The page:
Ants are everywhere. Here's what to know and where to turn.

Ants are everywhere. Here's what to know and where to turn.

Ants are one of the hardest working insects. They work long hours and die pretty young. (Most worker ants burn out and die after about a year.) They’re also great at building and protecting their homes. If they decide to make home in your house, you’ll quickly have an infestation on your hands. In order to prevent an ant attack from happening, it’s important to get to know these little creatures, understanding their social structure and how they live.

Different types of ants

There are thousands of species of ants across the world. They all are social creatures, live in colonies, and have similar habits. These are the four most common types of ants found around the home:

Sugar ants


There are "outdoor" sugar ants and then there are "indoor" sugar ants. We’re going to focus in on three of these indoor types: pharaoh ants, pavement ants, and odorous house ants.

They like sweet treats. They are quite tiny. They are famous for crowding around sugary delights like candy, ice cream, or spilled soda. These super human strength insects enter homes through the tiniest of cracks in the foundation or through openings in the exterior wall, such as holes made for venting, drains, or cables.

But beware: If sprayed, the pharoah ants will disperse and bud into multiple colonies. Use Dr. Killigan's Insect Buster® to win this battle. Fill it with Dust To Dust, an effective powder that is non-toxic to children or pets, yet destroys ants.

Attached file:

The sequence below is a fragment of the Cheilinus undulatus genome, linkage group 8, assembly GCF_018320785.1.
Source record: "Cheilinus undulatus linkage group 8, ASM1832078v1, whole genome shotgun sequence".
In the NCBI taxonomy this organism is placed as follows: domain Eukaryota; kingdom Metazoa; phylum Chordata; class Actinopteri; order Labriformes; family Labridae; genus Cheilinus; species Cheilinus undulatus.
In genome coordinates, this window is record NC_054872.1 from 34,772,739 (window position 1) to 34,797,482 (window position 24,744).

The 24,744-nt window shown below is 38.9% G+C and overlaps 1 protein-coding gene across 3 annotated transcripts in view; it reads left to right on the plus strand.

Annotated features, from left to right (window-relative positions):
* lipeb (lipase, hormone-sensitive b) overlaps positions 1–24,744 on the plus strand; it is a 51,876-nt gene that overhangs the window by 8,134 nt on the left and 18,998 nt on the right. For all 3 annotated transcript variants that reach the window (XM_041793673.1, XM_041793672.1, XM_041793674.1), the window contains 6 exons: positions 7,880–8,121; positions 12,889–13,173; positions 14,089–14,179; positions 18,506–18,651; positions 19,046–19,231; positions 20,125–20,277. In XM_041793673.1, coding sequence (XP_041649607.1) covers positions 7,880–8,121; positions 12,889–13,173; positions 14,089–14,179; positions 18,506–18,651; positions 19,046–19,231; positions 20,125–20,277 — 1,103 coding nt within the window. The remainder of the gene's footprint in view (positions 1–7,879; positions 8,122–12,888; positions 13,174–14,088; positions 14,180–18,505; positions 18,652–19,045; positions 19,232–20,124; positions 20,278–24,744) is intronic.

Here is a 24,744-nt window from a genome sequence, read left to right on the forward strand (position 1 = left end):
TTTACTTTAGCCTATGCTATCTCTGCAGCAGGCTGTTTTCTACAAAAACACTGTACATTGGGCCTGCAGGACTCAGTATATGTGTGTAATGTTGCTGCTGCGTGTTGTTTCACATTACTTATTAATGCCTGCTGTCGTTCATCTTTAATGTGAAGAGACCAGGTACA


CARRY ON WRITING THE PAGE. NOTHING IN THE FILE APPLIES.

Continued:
Pavement ants

They sting. They bite. They like greasy foods (but will eat most foods that people consume). Beware that they will set up trails from their nest to nearby food sources. Note that that "food source" may be in your home.

Carpenter ants

They chew wood. They’re big. They’re black or blackish-red in color. They have a node between their thorax and abdomen. If you see a single one of these crawling around your home, it may be your only sign of an infestation, as their presence in your home can go largely undetected. These insects don’t sneak into your pantry for a nibble. In fact, they don’t have to eat anything in your pantry to survive, living quite comfortably off of food sources that exist outside of your home.


Issues arise when a colony matures, producing winged (yes, wings) male and female alates. These winged, flying ants will suddenly appear on your window panes. When this happens, you can be sure of two things: 1) You have a mature colony inside of the walls of your home; and 2) they’re about to explode in numbers.

How did they get in? They chewed their way through wet damaged wood or or gained access through cracks around doors and windows. These little invaders can also crawl in by means of shrubs, overhead wires, or trees overhead that touch your home far above the ground.

Fire ants

They’re bright—fire-colored. They’re very grumpy, easily aggravated, and like to bite. Once they’ve grabbed ahold of your flesh, they sting. They’re omnivores (which basically means they’ll eat anything). They typically stay outdoors and their nests having visible mountings above the ground. But, during periods of extreme outdoor heat, drought, or torrential rains, they’ll venture indoors. Be mindful of potential entry points, like small exterior holes from broken siding or vents in bricks.

The life cycle of an ant